Islamic Banking, tools of the trade
This is my second posting about Islamic banking. I hope to share some information about practices that few people hear about, but are pertinent to doing business in the Muslim world–especially regarding microcredit.
For a loan to conform to Islamic law, it must be riba-free; “riba” is usually translated simply as “usury,” and literally means “an increase, addition, expansion or growth which is non-trade related e.g. a loan, advances.” . The purpose of such a law is to prevent the burden of charging interest rates on loans. In order to extend credit fairly, but remain profitable institutions, Islamic banks use 3 different methods for risk-sharing and profit-sharing. :
(1) murabaha, which is tradefinancing and cost-plus mark-up on traded good
??? ??? ??? (2)profit-sharing(mudarabah) and equity participation (musharakah) in which cost-sharingamong partners is also included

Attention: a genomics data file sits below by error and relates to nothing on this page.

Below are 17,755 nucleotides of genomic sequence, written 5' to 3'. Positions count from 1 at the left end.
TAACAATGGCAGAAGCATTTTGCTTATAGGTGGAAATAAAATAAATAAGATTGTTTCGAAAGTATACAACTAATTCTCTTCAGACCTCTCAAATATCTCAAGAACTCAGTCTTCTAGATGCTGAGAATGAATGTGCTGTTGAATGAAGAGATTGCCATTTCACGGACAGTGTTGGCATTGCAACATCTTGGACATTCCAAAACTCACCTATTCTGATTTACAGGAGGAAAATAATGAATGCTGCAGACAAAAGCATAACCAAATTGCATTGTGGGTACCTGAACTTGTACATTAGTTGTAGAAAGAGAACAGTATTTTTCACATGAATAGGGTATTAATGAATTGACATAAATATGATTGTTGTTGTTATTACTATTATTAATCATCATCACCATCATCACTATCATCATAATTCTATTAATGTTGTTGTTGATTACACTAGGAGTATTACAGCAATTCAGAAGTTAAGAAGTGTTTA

??? ??? ??? (3)rentson purchased equipment (ijara)
Finance is not something I understand well, but I think the following example is valid: whereas a “conventional” bank would extend a loan and be repaid in full plus interest payments, an Islamic Bank would be repaid for a loan in full plus a portion of the beneficiary’s profits. So, if the recipient does not make any profit, the burden to repay the loan is alleviated. And if I am totally wrong, by all means, correct me!
All 3 methods are commonly accepted and widely-used by a number of Islamic Banks–but not only in the Muslim world. In fact, some Banks that conform to these practices have succeeded in Europe and the United States, a testament to the profitability (and appeal?) of the alternative methods practiced by Islamic banks.
Also interesting: although Islamic Banks are only about 30 years old–every site I perused for information reminded me of this–the Institute of Islamic Banking reports that Islamic lending has been practiced since the 7th century .